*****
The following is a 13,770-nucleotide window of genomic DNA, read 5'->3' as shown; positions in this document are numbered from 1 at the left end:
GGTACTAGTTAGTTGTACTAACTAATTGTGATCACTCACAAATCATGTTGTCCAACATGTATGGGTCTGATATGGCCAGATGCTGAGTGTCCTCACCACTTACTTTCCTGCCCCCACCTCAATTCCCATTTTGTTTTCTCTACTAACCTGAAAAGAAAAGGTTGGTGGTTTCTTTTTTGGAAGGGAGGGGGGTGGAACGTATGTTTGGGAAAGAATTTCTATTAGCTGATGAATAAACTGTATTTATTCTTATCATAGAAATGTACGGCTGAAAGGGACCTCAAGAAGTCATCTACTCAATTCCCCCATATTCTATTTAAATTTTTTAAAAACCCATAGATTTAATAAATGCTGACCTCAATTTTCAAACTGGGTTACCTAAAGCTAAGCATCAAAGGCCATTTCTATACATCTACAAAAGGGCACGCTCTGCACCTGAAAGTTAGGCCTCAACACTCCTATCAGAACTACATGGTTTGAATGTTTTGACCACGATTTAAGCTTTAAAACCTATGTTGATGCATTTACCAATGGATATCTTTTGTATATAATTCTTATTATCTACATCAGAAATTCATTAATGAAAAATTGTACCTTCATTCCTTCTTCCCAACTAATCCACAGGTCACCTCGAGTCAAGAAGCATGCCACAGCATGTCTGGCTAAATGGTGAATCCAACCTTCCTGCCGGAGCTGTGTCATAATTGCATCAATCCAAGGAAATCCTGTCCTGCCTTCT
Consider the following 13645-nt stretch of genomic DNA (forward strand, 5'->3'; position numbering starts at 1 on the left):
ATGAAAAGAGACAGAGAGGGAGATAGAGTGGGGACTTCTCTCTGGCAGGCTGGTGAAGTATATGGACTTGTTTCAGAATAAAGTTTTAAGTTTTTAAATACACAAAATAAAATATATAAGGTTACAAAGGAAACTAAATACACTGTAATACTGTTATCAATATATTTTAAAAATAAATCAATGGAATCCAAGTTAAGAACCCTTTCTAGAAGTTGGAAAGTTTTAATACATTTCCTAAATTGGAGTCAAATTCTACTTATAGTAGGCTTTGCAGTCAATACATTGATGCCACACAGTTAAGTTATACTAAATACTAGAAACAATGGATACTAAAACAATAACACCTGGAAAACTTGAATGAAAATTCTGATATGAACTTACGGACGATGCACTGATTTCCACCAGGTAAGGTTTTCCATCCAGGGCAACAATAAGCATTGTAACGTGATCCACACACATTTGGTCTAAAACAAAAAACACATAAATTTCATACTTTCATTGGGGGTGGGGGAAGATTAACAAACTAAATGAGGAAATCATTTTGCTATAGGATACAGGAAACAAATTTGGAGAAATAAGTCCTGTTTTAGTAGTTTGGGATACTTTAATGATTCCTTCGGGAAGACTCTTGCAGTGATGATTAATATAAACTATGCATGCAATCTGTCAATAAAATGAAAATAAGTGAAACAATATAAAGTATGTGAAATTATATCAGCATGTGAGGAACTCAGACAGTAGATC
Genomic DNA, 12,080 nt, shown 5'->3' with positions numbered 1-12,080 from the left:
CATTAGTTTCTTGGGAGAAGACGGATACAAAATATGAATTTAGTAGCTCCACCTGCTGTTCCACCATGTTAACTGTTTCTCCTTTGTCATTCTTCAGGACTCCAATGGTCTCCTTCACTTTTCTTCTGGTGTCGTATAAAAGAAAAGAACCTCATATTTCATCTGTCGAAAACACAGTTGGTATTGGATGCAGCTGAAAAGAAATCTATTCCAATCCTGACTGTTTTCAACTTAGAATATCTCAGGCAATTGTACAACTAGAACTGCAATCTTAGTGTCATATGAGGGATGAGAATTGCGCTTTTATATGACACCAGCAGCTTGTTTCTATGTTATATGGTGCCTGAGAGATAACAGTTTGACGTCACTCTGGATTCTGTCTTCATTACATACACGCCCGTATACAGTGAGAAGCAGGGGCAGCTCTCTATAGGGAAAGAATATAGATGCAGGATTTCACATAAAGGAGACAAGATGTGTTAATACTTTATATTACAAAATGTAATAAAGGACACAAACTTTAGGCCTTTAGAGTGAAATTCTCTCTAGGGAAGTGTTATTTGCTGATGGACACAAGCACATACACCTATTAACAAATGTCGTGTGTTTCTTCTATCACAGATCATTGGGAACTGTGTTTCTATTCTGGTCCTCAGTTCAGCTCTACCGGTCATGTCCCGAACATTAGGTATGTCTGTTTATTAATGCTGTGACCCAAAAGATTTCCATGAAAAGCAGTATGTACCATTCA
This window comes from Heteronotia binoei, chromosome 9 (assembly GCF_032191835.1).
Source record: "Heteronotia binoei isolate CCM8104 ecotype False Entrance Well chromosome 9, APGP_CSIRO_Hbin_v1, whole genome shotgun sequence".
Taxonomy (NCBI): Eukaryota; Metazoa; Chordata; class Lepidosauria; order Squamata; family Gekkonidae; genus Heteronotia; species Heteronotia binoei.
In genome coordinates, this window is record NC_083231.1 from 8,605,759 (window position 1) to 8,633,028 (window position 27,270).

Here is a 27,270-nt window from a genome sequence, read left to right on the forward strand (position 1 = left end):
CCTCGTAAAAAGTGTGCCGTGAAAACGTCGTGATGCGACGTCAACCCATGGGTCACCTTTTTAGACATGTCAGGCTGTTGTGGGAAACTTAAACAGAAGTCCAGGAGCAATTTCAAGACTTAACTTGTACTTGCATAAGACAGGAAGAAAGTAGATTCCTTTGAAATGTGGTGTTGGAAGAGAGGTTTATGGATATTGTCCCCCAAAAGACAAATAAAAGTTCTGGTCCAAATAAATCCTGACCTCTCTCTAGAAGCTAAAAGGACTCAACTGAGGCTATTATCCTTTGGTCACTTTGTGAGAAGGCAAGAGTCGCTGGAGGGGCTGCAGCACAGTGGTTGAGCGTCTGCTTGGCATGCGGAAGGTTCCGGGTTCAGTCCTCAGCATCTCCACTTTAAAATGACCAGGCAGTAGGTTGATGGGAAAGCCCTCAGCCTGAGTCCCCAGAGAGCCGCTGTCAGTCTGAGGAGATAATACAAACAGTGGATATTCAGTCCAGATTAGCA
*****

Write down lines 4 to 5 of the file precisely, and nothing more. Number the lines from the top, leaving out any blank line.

ATGAAAAGAGACAGAGAGGGAGATAGAGTGGGGACTTCTCTCTGGCAGGCTGGTGAAGTATATGGACTTGTTTCAGAATAAAGTTTTAAGTTTTTAAATACACAAAATAAAATATATAAGGTTACAAAGGAAACTAAATACACTGTAATACTGTTATCAATATATTTTAAAAATAAATCAATGGAATCCAAGTTAAGAACCCTTTCTAGAAGTTGGAAAGTTTTAATACATTTCCTAAATTGGAGTCAAATTCTACTTATAGTAGGCTTTGCAGTCAATACATTGATGCCACACAGTTAAGTTATACTAAATACTAGAAACAATGGATACTAAAACAATAACACCTGGAAAACTTGAATGAAAATTCTGATATGAACTTACGGACGATGCACTGATTTCCACCAGGTAAGGTTTTCCATCCAGGGCAACAATAAGCATTGTAACGTGATCCACACACATTTGGTCTAAAACAAAAAACACATAAATTTCATACTTTCATTGGGGGTGGGGGAAGATTAACAAACTAAATGAGGAAATCATTTTGCTATAGGATACAGGAAACAAATTTGGAGAAATAAGTCCTGTTTTAGTAGTTTGGGATACTTTAATGATTCCTTCGGGAAGACTCTTGCAGTGATGATTAATATAAACTATGCATGCAATCTGTCAATAAAATGAAAATAAGTGAAACAATATAAAGTATGTGAAATTATATCAGCATGTGAGGAACTCAGACAGTAGATC
Genomic DNA, 12,080 nt, shown 5'->3' with positions numbered 1-12,080 from the left: